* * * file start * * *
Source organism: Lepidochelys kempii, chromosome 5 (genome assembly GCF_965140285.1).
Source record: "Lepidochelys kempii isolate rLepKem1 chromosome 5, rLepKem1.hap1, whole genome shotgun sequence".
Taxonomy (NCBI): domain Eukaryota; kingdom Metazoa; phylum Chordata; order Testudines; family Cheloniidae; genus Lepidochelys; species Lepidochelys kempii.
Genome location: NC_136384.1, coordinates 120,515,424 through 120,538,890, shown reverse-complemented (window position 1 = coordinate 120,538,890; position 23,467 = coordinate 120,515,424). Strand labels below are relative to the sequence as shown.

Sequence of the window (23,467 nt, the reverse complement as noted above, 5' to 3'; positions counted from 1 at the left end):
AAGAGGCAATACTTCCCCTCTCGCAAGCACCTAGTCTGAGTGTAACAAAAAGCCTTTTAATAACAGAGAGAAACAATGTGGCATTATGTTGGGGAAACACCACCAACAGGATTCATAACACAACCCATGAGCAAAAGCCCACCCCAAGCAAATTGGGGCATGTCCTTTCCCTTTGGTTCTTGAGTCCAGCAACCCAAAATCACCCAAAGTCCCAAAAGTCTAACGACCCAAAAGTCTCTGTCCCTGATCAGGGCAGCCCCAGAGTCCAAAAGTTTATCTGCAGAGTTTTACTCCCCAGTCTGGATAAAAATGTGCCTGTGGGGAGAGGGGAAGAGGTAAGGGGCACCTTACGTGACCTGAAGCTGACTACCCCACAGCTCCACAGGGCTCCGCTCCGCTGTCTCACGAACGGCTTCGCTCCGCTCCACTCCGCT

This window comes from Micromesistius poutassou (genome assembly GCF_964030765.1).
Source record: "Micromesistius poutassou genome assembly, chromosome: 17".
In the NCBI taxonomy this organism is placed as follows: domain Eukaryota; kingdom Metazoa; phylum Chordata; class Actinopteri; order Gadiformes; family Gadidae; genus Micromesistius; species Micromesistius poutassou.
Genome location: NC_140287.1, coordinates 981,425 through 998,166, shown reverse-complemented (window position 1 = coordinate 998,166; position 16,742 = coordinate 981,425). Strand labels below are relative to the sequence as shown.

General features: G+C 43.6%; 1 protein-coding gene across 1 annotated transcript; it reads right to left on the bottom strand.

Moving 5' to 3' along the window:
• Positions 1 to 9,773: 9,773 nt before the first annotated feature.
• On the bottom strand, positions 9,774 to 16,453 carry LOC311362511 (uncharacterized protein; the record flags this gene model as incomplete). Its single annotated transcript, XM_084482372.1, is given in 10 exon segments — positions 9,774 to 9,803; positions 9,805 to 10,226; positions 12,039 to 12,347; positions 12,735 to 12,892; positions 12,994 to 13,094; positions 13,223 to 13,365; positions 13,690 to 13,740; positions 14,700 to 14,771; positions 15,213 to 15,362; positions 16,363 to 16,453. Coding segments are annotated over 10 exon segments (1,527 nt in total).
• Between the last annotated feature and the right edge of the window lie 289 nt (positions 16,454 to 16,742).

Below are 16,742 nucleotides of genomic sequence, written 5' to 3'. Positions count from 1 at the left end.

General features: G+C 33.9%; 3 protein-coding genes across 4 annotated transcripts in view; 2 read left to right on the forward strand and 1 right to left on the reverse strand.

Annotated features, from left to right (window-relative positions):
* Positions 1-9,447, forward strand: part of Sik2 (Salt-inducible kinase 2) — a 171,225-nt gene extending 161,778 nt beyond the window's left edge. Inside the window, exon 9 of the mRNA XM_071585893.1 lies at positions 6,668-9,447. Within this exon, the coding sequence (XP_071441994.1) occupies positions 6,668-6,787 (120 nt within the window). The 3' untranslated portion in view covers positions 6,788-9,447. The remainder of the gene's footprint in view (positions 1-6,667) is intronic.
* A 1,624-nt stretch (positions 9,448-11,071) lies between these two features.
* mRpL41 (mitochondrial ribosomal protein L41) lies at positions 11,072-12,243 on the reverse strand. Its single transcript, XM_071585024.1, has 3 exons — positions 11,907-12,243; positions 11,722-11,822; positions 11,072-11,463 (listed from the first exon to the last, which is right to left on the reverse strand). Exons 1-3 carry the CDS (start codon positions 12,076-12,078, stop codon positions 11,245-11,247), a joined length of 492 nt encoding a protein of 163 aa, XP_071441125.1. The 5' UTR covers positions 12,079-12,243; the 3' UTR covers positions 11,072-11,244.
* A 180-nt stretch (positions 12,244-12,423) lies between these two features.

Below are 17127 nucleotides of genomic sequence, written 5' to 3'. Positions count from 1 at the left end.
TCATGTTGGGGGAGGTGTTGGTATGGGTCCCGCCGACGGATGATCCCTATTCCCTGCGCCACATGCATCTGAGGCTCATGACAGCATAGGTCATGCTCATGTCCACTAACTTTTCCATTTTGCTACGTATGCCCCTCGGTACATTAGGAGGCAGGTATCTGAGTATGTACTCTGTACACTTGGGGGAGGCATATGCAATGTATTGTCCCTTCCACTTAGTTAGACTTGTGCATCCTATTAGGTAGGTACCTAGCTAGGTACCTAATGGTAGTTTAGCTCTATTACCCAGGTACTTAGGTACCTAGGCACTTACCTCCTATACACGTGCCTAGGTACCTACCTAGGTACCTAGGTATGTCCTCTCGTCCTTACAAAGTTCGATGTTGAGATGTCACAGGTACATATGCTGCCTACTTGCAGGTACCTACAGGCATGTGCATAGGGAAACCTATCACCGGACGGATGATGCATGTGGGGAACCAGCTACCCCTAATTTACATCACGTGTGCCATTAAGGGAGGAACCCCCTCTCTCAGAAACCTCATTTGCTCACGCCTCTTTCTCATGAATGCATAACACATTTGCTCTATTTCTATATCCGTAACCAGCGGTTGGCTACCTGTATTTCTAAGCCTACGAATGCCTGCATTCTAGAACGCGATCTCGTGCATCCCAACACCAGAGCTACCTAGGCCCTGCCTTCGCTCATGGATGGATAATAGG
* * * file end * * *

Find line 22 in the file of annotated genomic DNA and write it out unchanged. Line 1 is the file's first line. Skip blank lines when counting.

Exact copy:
* A 180-nt stretch (positions 12,244-12,423) lies between these two features.